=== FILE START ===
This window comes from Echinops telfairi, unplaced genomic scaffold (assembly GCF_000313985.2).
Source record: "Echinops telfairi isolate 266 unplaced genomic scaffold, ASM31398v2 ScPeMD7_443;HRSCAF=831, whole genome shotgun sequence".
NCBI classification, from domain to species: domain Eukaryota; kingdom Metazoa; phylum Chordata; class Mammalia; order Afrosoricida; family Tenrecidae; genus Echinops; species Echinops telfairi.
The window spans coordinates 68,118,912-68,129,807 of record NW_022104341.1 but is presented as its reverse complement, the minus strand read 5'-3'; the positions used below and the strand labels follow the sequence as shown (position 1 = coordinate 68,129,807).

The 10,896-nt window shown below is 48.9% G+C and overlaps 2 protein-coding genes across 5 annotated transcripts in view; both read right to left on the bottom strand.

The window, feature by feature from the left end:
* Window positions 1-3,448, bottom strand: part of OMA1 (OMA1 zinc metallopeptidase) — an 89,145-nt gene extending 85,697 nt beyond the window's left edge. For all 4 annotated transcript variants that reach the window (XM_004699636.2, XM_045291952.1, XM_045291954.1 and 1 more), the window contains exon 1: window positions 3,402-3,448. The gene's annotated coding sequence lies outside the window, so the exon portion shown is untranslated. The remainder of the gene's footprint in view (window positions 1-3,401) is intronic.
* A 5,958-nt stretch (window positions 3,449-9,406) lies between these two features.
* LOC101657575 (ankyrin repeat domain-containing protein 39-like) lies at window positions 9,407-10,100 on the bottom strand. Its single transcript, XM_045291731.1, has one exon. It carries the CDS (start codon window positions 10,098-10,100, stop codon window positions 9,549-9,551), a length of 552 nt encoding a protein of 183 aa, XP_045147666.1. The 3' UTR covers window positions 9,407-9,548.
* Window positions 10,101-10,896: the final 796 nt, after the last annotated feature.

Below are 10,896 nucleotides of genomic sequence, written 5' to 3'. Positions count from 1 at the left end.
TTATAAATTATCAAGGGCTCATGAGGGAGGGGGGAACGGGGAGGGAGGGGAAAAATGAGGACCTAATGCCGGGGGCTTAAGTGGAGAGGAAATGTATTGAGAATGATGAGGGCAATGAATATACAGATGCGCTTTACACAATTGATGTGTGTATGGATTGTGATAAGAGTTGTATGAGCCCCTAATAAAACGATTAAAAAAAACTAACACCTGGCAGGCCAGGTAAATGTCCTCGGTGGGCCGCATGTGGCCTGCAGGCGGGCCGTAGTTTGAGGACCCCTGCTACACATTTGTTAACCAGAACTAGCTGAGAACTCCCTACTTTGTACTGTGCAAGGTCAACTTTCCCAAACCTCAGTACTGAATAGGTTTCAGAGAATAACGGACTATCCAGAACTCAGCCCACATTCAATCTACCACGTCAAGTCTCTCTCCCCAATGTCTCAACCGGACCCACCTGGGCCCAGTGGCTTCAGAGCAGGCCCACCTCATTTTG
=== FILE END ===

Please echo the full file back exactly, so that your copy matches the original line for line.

This window comes from Echinops telfairi, unplaced genomic scaffold (assembly GCF_000313985.2).
Source record: "Echinops telfairi isolate 266 unplaced genomic scaffold, ASM31398v2 ScPeMD7_443;HRSCAF=831, whole genome shotgun sequence".
NCBI classification, from domain to species: domain Eukaryota; kingdom Metazoa; phylum Chordata; class Mammalia; order Afrosoricida; family Tenrecidae; genus Echinops; species Echinops telfairi.
The window spans coordinates 68,118,912-68,129,807 of record NW_022104341.1 but is presented as its reverse complement, the minus strand read 5'-3'; the positions used below and the strand labels follow the sequence as shown (position 1 = coordinate 68,129,807).

The 10,896-nt window shown below is 48.9% G+C and overlaps 2 protein-coding genes across 5 annotated transcripts in view; both read right to left on the bottom strand.

The window, feature by feature from the left end:
* Window positions 1-3,448, bottom strand: part of OMA1 (OMA1 zinc metallopeptidase) — an 89,145-nt gene extending 85,697 nt beyond the window's left edge. For all 4 annotated transcript variants that reach the window (XM_004699636.2, XM_045291952.1, XM_045291954.1 and 1 more), the window contains exon 1: window positions 3,402-3,448. The gene's annotated coding sequence lies outside the window, so the exon portion shown is untranslated. The remainder of the gene's footprint in view (window positions 1-3,401) is intronic.
* A 5,958-nt stretch (window positions 3,449-9,406) lies between these two features.
* LOC101657575 (ankyrin repeat domain-containing protein 39-like) lies at window positions 9,407-10,100 on the bottom strand. Its single transcript, XM_045291731.1, has one exon. It carries the CDS (start codon window positions 10,098-10,100, stop codon window positions 9,549-9,551), a length of 552 nt encoding a protein of 183 aa, XP_045147666.1. The 3' UTR covers window positions 9,407-9,548.
* Window positions 10,101-10,896: the final 796 nt, after the last annotated feature.

Below are 10,896 nucleotides of genomic sequence, written 5' to 3'. Positions count from 1 at the left end.
TTATAAATTATCAAGGGCTCATGAGGGAGGGGGGAACGGGGAGGGAGGGGAAAAATGAGGACCTAATGCCGGGGGCTTAAGTGGAGAGGAAATGTATTGAGAATGATGAGGGCAATGAATATACAGATGCGCTTTACACAATTGATGTGTGTATGGATTGTGATAAGAGTTGTATGAGCCCCTAATAAAACGATTAAAAAAAACTAACACCTGGCAGGCCAGGTAAATGTCCTCGGTGGGCCGCATGTGGCCTGCAGGCGGGCCGTAGTTTGAGGACCCCTGCTACACATTTGTTAACCAGAACTAGCTGAGAACTCCCTACTTTGTACTGTGCAAGGTCAACTTTCCCAAACCTCAGTACTGAATAGGTTTCAGAGAATAACGGACTATCCAGAACTCAGCCCACATTCAATCTACCACGTCAAGTCTCTCTCCCCAATGTCTCAACCGGACCCACCTGGGCCCAGTGGCTTCAGAGCAGGCCCACCTCATTTTG